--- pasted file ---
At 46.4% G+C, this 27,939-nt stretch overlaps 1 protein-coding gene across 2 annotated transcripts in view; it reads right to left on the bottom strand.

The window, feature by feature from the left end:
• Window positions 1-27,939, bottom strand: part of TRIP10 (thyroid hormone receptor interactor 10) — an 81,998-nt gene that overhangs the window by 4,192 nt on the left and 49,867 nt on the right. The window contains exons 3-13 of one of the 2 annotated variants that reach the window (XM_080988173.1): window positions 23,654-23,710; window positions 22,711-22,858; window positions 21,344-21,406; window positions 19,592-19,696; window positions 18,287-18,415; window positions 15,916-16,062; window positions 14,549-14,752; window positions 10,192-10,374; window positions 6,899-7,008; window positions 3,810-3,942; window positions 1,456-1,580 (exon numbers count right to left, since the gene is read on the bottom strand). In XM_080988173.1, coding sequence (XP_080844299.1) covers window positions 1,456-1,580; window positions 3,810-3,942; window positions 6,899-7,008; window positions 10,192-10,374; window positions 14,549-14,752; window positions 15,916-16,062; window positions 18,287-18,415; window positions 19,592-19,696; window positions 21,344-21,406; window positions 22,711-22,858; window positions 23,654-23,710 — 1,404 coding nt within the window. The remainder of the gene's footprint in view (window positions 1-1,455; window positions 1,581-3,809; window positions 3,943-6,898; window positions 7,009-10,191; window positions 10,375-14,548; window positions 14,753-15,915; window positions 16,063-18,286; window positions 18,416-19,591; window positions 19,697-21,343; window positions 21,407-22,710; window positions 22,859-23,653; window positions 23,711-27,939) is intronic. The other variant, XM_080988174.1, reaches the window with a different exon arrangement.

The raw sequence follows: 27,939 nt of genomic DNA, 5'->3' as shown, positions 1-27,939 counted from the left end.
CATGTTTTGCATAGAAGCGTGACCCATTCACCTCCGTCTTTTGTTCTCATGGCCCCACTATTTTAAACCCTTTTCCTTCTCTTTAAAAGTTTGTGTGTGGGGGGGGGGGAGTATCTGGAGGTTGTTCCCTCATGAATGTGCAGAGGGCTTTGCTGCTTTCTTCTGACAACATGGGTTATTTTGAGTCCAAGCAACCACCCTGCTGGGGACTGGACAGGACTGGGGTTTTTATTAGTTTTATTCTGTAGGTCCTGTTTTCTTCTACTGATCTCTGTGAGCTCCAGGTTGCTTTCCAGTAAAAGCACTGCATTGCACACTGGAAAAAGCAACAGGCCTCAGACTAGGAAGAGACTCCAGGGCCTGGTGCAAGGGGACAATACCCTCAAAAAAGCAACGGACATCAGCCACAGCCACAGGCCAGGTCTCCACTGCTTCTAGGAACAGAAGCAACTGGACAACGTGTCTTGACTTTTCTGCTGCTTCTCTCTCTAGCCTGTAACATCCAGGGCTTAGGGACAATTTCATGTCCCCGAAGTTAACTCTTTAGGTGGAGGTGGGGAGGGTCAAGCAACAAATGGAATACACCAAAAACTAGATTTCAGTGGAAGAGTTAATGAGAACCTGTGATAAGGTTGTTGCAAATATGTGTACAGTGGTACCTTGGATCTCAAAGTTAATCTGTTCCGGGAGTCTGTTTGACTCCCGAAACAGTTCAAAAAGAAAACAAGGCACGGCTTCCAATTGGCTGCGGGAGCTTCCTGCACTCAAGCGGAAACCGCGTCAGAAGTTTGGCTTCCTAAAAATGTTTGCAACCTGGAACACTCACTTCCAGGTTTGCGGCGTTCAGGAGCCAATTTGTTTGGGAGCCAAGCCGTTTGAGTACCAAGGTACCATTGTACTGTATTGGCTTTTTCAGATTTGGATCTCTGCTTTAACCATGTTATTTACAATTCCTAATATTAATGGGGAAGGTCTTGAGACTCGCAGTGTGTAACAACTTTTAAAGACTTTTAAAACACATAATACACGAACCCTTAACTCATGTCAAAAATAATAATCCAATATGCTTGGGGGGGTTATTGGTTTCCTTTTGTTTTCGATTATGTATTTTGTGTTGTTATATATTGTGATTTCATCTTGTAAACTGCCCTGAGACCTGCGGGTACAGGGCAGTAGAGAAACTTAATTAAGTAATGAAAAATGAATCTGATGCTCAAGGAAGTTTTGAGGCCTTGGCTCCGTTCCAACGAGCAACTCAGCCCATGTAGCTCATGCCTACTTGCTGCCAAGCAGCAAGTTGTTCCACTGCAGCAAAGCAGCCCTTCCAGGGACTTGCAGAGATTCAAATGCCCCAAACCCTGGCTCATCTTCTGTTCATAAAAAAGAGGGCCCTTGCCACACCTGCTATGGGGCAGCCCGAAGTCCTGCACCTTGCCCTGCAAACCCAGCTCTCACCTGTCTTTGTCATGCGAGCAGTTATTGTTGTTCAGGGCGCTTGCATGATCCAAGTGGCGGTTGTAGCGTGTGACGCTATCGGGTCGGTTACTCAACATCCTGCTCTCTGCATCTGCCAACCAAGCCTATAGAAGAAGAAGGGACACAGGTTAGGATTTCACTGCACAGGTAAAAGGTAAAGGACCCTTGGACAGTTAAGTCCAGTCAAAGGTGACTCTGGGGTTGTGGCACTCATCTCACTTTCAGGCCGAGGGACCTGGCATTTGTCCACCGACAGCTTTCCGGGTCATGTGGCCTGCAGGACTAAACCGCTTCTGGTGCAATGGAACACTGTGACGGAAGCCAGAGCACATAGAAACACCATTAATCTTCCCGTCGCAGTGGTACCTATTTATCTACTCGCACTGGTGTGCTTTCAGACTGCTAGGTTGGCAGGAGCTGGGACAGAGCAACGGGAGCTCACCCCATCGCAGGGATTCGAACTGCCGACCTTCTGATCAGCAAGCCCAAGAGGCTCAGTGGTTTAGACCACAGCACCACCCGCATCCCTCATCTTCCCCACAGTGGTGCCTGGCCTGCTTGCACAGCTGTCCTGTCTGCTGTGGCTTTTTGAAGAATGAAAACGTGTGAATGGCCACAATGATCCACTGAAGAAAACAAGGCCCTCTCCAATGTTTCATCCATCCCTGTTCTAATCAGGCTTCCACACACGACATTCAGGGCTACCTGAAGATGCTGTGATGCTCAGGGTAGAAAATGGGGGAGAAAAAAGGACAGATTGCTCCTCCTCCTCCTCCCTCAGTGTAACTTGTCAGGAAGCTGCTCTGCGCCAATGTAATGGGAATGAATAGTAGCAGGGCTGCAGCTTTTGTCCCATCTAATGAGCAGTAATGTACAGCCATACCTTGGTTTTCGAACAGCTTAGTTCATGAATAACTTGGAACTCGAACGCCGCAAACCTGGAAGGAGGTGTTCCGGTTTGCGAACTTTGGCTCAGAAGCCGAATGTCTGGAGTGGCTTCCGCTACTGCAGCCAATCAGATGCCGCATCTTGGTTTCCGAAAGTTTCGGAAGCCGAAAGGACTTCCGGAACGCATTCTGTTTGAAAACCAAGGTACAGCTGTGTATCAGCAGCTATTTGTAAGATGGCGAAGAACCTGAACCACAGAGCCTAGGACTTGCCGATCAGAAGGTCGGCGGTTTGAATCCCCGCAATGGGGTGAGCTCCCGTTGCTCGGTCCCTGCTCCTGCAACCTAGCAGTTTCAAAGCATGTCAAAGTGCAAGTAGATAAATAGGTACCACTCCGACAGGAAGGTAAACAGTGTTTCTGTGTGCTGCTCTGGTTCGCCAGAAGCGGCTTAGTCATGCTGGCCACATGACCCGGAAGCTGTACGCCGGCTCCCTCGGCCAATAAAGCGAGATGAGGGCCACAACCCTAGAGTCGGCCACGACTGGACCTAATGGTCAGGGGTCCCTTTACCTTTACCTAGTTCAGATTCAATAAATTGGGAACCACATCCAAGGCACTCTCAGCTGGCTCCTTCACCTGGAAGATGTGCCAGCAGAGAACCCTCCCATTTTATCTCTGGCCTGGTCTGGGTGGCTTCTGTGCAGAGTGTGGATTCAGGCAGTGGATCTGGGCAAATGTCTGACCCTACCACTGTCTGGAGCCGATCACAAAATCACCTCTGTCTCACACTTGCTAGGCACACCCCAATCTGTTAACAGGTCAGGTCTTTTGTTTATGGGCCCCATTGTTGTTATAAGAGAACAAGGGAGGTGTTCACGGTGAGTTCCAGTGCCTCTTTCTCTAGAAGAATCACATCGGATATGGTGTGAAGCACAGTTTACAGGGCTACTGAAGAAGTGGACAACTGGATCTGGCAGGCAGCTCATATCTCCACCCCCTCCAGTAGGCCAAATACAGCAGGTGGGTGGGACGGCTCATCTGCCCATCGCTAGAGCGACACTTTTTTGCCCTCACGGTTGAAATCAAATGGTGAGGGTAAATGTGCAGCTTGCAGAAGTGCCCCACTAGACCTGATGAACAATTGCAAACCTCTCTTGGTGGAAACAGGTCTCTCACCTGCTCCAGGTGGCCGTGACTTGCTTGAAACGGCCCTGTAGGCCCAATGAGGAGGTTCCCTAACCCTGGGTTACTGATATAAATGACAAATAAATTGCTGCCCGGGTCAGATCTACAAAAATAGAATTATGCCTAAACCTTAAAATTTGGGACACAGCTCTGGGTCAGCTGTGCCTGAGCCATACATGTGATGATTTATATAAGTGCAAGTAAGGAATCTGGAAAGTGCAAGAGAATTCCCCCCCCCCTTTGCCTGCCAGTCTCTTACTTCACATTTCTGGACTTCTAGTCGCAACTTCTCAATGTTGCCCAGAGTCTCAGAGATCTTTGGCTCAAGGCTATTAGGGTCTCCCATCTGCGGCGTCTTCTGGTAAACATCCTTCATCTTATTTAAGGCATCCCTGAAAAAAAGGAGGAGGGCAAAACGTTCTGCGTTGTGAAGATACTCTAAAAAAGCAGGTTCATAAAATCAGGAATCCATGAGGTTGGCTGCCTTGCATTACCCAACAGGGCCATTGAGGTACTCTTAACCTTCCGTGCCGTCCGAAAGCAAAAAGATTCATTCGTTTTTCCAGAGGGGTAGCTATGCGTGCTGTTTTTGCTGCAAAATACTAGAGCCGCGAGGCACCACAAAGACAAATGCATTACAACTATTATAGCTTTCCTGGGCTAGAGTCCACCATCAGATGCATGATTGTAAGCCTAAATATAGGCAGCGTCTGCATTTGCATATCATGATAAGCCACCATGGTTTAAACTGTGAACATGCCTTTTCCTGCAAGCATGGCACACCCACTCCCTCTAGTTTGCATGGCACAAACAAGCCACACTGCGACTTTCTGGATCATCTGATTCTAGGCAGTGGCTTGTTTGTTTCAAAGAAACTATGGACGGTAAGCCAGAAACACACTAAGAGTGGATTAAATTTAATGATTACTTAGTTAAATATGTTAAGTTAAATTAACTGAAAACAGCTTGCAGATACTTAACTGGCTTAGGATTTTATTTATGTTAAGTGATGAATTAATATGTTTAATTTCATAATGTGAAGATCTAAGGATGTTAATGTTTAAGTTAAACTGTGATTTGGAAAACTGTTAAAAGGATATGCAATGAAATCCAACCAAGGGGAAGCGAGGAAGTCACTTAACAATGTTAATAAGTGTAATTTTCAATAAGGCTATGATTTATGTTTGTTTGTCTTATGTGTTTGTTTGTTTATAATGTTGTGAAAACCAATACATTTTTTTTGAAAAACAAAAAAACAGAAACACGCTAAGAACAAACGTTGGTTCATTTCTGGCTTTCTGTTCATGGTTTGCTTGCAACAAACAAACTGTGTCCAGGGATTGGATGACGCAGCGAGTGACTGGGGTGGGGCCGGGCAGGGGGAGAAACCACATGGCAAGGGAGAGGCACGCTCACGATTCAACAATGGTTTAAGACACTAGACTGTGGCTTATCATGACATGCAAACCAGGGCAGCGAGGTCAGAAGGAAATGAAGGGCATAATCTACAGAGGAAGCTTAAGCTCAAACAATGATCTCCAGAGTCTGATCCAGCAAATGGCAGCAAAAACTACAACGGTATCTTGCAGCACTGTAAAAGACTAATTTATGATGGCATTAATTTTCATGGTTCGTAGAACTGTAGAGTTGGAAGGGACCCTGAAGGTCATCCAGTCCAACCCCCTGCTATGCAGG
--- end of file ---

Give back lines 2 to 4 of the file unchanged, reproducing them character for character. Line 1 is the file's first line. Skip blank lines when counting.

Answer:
The window, feature by feature from the left end:
• Window positions 1-27,939, bottom strand: part of TRIP10 (thyroid hormone receptor interactor 10) — an 81,998-nt gene that overhangs the window by 4,192 nt on the left and 49,867 nt on the right. The window contains exons 3-13 of one of the 2 annotated variants that reach the window (XM_080988173.1): window positions 23,654-23,710; window positions 22,711-22,858; window positions 21,344-21,406; window positions 19,592-19,696; window positions 18,287-18,415; window positions 15,916-16,062; window positions 14,549-14,752; window positions 10,192-10,374; window positions 6,899-7,008; window positions 3,810-3,942; window positions 1,456-1,580 (exon numbers count right to left, since the gene is read on the bottom strand). In XM_080988173.1, coding sequence (XP_080844299.1) covers window positions 1,456-1,580; window positions 3,810-3,942; window positions 6,899-7,008; window positions 10,192-10,374; window positions 14,549-14,752; window positions 15,916-16,062; window positions 18,287-18,415; window positions 19,592-19,696; window positions 21,344-21,406; window positions 22,711-22,858; window positions 23,654-23,710 — 1,404 coding nt within the window. The remainder of the gene's footprint in view (window positions 1-1,455; window positions 1,581-3,809; window positions 3,943-6,898; window positions 7,009-10,191; window positions 10,375-14,548; window positions 14,753-15,915; window positions 16,063-18,286; window positions 18,416-19,591; window positions 19,697-21,343; window positions 21,407-22,710; window positions 22,859-23,653; window positions 23,711-27,939) is intronic. The other variant, XM_080988174.1, reaches the window with a different exon arrangement.

The raw sequence follows: 27,939 nt of genomic DNA, 5'->3' as shown, positions 1-27,939 counted from the left end.